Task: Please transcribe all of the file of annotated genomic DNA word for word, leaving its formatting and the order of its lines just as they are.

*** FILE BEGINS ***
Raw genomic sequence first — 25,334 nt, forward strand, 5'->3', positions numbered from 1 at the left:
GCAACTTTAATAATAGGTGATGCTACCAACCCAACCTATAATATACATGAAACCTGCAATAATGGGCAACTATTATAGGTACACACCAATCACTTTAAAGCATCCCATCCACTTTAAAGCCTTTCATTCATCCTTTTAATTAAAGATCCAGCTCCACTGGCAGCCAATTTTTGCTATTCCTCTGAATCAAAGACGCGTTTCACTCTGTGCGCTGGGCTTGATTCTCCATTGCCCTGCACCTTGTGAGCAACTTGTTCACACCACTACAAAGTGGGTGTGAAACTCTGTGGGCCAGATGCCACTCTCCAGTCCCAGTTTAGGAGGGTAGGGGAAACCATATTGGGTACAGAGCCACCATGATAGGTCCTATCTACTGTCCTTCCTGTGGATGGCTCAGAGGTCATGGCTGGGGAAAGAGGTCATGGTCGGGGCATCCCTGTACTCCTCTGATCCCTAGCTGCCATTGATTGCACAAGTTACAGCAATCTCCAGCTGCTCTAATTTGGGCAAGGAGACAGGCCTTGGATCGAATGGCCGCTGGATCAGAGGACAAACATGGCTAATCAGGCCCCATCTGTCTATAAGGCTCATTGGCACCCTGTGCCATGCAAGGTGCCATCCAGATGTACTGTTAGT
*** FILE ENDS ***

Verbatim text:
Raw genomic sequence first — 25,334 nt, forward strand, 5'->3', positions numbered from 1 at the left:
GCAACTTTAATAATAGGTGATGCTACCAACCCAACCTATAATATACATGAAACCTGCAATAATGGGCAACTATTATAGGTACACACCAATCACTTTAAAGCATCCCATCCACTTTAAAGCCTTTCATTCATCCTTTTAATTAAAGATCCAGCTCCACTGGCAGCCAATTTTTGCTATTCCTCTGAATCAAAGACGCGTTTCACTCTGTGCGCTGGGCTTGATTCTCCATTGCCCTGCACCTTGTGAGCAACTTGTTCACACCACTACAAAGTGGGTGTGAAACTCTGTGGGCCAGATGCCACTCTCCAGTCCCAGTTTAGGAGGGTAGGGGAAACCATATTGGGTACAGAGCCACCATGATAGGTCCTATCTACTGTCCTTCCTGTGGATGGCTCAGAGGTCATGGCTGGGGAAAGAGGTCATGGTCGGGGCATCCCTGTACTCCTCTGATCCCTAGCTGCCATTGATTGCACAAGTTACAGCAATCTCCAGCTGCTCTAATTTGGGCAAGGAGACAGGCCTTGGATCGAATGGCCGCTGGATCAGAGGACAAACATGGCTAATCAGGCCCCATCTGTCTATAAGGCTCATTGGCACCCTGTGCCATGCAAGGTGCCATCCAGATGTACTGTTAGT